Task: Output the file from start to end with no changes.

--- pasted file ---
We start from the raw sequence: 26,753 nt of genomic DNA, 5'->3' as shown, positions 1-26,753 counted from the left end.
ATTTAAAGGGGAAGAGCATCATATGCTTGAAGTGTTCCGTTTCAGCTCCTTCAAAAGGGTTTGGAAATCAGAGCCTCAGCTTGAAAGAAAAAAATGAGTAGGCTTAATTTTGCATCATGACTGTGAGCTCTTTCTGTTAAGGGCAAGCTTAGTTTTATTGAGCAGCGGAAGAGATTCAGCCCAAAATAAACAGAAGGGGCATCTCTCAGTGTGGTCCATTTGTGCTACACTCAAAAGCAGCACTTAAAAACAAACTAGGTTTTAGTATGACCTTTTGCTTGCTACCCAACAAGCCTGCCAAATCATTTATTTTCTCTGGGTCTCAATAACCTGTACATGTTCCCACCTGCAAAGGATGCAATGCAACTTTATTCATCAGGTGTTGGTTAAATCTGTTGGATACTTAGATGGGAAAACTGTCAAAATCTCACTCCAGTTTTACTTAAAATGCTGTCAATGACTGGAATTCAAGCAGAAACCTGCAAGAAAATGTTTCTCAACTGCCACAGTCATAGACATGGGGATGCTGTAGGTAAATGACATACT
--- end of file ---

We start from the raw sequence: 26,753 nt of genomic DNA, 5'->3' as shown, positions 1-26,753 counted from the left end.
ATTTAAAGGGGAAGAGCATCATATGCTTGAAGTGTTCCGTTTCAGCTCCTTCAAAAGGGTTTGGAAATCAGAGCCTCAGCTTGAAAGAAAAAAATGAGTAGGCTTAATTTTGCATCATGACTGTGAGCTCTTTCTGTTAAGGGCAAGCTTAGTTTTATTGAGCAGCGGAAGAGATTCAGCCCAAAATAAACAGAAGGGGCATCTCTCAGTGTGGTCCATTTGTGCTACACTCAAAAGCAGCACTTAAAAACAAACTAGGTTTTAGTATGACCTTTTGCTTGCTACCCAACAAGCCTGCCAAATCATTTATTTTCTCTGGGTCTCAATAACCTGTACATGTTCCCACCTGCAAAGGATGCAATGCAACTTTATTCATCAGGTGTTGGTTAAATCTGTTGGATACTTAGATGGGAAAACTGTCAAAATCTCACTCCAGTTTTACTTAAAATGCTGTCAATGACTGGAATTCAAGCAGAAACCTGCAAGAAAATGTTTCTCAACTGCCACAGTCATAGACATGGGGATGCTGTAGGTAAATGACATACT